Check the correct statements…
❑ In good times we develop bad habits because we can.
❑ In bad times we develop good habits because we have to.
We hardly ever get the chance to start over in life, or in business, but that’s exactly what almost every dealer and their entire staff had to do in 2009 and 2010.
The car business changed dramatically, and it changed almost overnight. When it did, dealers and managers who’d had years of great success because of the great market conditions, had also developed all of those bad habits that come with ‘good times’. Practically overnight, 80 percent of all the dealers, managers and salespeople in our business had to rethink and redo just about everything they’d been doing.
Selling in the Best of Times, and the Worst
The problem for so many people was that they’d only been in the car business during those best growth years. Because the market was driving people to their dealerships, they never learned how and never focused on building their business from within through prospecting, following up unsold customers to get them back into the dealership … and ‘retention’ in sales wasn’t even a passing thought for most people. They didn’t need to worry about it, because as the last customer either drove away in their new vehicle or walked away without buying – there was another customer just pulling up to the dealership.
Neither salespeople, nor their managers, had any idea how to prospect effectively. Even with their warmest opportunities, they had no follow up process for those unsold customers, so they missed even more of those sales, and their retention hovered around 15 to 20 percent accidentally. Worse, even their highest producers in sales really had no selling process in place and couldn’t actually sell the customers who did come in, so they lost some of their potentially best salespeople, too.
Turnover increased, but managers were never taught how to hire, train, and coach their salespeople to sell or build their business so their next new hire couldn’t pull it off either.
How did most react at first? They kept dumping more money into advertising and dropping price, which meant higher costs, lower sales, and lower profits.
Almost all of 2009 was about three things for most dealers;
- a) damage control fast,
- b) stabilizing to prepare for growth, and then
- c) training and managing effectively to start growing again.
The dealers who played ‘offense’ and jumped on those three areas immediately, got back on track fast, and a lot of the dealers we work with had record months in the worst of the terrible market. Eventually, even for those who just played defense, the dust finally settled, and they made it through the recession.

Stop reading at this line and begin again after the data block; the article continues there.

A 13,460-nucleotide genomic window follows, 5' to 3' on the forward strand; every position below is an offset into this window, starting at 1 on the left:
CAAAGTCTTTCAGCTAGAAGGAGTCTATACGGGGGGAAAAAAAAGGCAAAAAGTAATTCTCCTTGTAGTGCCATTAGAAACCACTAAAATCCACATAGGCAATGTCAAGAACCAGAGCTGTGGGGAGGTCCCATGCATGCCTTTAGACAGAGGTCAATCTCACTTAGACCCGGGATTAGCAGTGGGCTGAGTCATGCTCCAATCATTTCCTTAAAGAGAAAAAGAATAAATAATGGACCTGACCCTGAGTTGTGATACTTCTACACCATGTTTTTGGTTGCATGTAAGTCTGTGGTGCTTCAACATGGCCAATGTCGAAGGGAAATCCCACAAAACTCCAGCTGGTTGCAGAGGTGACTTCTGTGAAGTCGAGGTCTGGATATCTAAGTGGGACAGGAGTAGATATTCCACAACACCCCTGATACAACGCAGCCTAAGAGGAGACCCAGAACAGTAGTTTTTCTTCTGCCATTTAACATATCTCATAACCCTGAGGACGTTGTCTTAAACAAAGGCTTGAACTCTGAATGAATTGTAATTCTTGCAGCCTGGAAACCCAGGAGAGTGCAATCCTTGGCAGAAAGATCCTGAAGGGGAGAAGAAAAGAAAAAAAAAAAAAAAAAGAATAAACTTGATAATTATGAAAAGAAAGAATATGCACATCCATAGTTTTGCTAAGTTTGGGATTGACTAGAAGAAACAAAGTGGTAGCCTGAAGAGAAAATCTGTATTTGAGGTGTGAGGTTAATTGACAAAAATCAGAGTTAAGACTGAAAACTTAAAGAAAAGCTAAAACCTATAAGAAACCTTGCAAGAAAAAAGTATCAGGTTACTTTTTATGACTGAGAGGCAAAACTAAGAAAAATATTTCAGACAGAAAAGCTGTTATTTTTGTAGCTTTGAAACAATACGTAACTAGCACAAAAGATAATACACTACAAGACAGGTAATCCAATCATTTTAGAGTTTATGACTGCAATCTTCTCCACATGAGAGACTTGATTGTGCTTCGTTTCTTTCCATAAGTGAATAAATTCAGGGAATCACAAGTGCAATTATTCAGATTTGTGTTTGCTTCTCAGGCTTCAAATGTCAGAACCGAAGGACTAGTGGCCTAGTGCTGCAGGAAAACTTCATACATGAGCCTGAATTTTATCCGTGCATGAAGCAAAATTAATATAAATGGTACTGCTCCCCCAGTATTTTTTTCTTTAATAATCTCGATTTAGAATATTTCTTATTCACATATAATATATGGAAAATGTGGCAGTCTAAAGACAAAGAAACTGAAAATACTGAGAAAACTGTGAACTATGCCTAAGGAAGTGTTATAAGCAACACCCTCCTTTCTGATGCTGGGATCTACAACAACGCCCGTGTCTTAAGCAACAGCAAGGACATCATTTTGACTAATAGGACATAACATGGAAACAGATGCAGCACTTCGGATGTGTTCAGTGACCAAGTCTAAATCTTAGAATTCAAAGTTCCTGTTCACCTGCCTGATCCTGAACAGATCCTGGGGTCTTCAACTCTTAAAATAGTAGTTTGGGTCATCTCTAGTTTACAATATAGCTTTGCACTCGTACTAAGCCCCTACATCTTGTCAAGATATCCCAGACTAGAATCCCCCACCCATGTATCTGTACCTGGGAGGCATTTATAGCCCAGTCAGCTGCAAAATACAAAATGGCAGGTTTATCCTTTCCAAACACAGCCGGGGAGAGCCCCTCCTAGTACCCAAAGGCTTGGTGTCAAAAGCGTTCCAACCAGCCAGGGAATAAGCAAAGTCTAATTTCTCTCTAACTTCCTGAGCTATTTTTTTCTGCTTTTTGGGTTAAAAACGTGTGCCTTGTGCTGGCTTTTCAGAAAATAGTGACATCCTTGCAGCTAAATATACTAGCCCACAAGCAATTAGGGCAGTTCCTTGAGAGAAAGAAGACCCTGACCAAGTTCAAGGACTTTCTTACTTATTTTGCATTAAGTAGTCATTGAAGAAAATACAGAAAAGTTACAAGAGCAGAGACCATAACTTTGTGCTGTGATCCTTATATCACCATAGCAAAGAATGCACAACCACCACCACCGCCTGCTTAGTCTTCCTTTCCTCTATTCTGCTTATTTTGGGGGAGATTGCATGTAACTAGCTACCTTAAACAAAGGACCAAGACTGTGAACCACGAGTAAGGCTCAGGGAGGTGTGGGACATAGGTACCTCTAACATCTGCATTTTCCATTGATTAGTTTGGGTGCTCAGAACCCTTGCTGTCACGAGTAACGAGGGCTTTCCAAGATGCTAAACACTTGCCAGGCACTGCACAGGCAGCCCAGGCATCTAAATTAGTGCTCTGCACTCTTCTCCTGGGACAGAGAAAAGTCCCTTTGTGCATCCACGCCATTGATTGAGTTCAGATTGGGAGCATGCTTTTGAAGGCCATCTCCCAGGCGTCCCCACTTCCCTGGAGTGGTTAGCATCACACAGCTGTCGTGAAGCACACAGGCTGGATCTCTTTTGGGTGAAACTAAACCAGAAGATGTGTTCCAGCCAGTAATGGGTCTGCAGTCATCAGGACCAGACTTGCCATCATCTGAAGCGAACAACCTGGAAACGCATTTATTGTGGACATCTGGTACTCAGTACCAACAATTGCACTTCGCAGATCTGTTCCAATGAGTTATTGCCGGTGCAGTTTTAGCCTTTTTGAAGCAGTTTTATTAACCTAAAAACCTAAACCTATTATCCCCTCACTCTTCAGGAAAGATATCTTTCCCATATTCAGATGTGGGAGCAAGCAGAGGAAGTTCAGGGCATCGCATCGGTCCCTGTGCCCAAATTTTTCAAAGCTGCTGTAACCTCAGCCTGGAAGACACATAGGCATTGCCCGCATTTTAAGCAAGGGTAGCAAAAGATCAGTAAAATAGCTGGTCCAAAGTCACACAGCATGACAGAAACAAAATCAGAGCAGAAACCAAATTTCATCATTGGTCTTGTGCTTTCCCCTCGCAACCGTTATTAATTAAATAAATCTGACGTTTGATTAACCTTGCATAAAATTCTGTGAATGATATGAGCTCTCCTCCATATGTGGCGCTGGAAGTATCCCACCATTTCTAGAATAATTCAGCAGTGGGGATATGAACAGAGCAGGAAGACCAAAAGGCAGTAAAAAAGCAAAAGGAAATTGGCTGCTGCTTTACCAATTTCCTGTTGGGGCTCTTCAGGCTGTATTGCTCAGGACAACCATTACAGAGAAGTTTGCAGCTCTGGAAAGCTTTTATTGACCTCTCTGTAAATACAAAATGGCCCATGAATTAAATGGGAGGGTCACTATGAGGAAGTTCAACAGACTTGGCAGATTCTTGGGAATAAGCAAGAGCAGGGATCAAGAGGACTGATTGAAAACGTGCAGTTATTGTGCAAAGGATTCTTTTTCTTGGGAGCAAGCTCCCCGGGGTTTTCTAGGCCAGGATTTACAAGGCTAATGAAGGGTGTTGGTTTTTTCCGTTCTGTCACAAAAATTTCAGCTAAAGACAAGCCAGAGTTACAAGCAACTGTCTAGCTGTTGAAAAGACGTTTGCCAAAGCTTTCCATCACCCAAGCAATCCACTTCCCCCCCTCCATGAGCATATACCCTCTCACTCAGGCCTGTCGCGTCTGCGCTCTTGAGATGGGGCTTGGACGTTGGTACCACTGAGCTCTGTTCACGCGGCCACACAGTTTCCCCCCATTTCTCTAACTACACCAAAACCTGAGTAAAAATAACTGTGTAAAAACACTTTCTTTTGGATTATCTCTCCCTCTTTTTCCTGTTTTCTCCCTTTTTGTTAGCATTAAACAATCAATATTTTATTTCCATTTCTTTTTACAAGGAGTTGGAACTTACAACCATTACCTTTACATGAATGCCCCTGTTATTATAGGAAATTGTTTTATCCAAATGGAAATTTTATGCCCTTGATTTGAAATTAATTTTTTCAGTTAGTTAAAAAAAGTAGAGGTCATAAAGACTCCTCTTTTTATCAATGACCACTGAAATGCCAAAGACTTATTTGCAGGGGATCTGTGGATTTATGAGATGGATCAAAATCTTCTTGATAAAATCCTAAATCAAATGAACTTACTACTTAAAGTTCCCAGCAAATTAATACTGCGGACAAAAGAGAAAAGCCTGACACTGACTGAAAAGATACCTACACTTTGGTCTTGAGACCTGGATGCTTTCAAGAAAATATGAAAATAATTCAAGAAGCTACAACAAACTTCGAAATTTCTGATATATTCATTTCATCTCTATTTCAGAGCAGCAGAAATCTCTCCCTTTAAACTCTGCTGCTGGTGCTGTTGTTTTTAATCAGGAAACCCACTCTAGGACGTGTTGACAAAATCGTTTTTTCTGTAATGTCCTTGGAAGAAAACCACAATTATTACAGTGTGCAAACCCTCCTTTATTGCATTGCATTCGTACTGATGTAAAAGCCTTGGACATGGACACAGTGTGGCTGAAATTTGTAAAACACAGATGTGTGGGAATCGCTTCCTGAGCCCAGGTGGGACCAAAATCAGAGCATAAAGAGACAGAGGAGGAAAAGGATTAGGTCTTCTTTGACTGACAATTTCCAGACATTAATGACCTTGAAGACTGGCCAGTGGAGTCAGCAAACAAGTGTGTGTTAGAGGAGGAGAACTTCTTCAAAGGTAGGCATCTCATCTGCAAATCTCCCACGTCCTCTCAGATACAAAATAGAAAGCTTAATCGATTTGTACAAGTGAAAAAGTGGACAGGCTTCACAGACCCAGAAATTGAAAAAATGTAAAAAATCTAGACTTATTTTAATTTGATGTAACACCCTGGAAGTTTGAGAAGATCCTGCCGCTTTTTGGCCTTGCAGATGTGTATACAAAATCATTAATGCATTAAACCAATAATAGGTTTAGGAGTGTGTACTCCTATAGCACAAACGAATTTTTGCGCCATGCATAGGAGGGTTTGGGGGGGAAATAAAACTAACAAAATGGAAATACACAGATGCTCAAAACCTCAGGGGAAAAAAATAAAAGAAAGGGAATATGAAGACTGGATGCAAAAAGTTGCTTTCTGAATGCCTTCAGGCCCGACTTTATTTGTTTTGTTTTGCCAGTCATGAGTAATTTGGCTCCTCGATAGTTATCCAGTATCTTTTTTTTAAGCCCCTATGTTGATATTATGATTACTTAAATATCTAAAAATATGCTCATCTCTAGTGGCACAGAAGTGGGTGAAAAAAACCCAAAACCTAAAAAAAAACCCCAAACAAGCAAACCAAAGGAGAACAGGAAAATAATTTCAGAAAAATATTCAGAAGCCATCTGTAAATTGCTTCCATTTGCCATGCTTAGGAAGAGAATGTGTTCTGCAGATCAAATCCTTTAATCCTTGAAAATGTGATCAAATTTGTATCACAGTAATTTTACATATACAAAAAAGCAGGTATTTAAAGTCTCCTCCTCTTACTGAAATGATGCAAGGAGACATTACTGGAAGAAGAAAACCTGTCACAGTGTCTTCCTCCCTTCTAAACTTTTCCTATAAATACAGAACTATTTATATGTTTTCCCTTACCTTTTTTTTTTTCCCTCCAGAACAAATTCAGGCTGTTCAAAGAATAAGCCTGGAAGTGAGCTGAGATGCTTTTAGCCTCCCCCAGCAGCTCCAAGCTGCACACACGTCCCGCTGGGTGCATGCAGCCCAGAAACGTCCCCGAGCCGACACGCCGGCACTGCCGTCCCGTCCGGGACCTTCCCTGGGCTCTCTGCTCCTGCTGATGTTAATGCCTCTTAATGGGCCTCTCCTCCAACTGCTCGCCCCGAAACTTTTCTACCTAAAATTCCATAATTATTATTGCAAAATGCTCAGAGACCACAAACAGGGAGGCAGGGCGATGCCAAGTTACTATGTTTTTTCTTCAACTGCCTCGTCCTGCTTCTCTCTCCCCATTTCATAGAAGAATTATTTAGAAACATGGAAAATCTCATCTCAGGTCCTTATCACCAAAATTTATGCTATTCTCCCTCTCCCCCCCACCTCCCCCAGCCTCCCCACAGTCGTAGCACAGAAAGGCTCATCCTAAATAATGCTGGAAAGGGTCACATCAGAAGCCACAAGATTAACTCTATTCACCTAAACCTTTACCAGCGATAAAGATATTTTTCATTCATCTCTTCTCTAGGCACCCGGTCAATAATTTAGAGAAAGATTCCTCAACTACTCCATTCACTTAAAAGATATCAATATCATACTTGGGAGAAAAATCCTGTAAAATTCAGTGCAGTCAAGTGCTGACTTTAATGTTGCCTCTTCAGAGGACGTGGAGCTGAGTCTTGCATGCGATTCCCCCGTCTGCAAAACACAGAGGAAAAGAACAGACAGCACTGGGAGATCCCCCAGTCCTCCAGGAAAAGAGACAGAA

Discipline or Regret?
In our dealer and manager class and in my book, “Recovery & Growth”, we talk about the toughest decisions you face in business every day, and we talk about the two kinds of pain you face with making those decisions; either discipline or regret.
Most dealers and managers lack the discipline to do what they know they should do every day to sell more cars, make more money, grow, etc. The pain comes much later knowing they could have been so much better “if only we’d _______.”
Here we go again. Just like pre-recession great times, we’ve been in regrowth mode for six or seven years and from our daily contacts with so many dealerships each day, I warned everyone in November 2017 that it was time to ‘right the ship’ quick because it was starting to slip again for about 80 percent percent of the dealerships.
Unfortunately again now, just like in 2008, dealers and managers have developed more bad habits than good habits and instead of doing what they know they should, the excuses are still the same …‘timing isn’t right’ or ‘we’re too busy’ or ‘it’s summer’ or ‘it’s winter’ or ‘we’re reorganizing’ or ???
You’ll be making a choice again soon…
❑ Discipline ❑ Regret
Discipline is painful on a daily basis, but it’s always cheaper and hurts so much less than the regret that always comes next.
Here are some comments from dealers who read my book, “Recovery & Growth” and how it helped them…
“I can’t believe we allowed ourselves to make so many bad decisions.”
“I used your book as a checklist of exactly what I had to do to put my dealership back on track. I wish I had read it sooner because we lost some great employees, and that could have been avoided.”
“Joe, you kicked my butt on almost every page in your book and got me refocused and back on track. I can’t thank you enough for helping me save my dealership (and my house).”
We’ve been hearing about that early warning feeling and comment again and again, “it’s getting a little tougher to do business as usual.”
If you have “Recovery & Growth”, it’s time to get it and turn each chapter into weekly management meetings this month.
Don’t have it or need more copies? Get it free at JoeVerde.com/Store and/or take the online course if you’re on JVTN®. Don’t wait, train now and avoid the regret.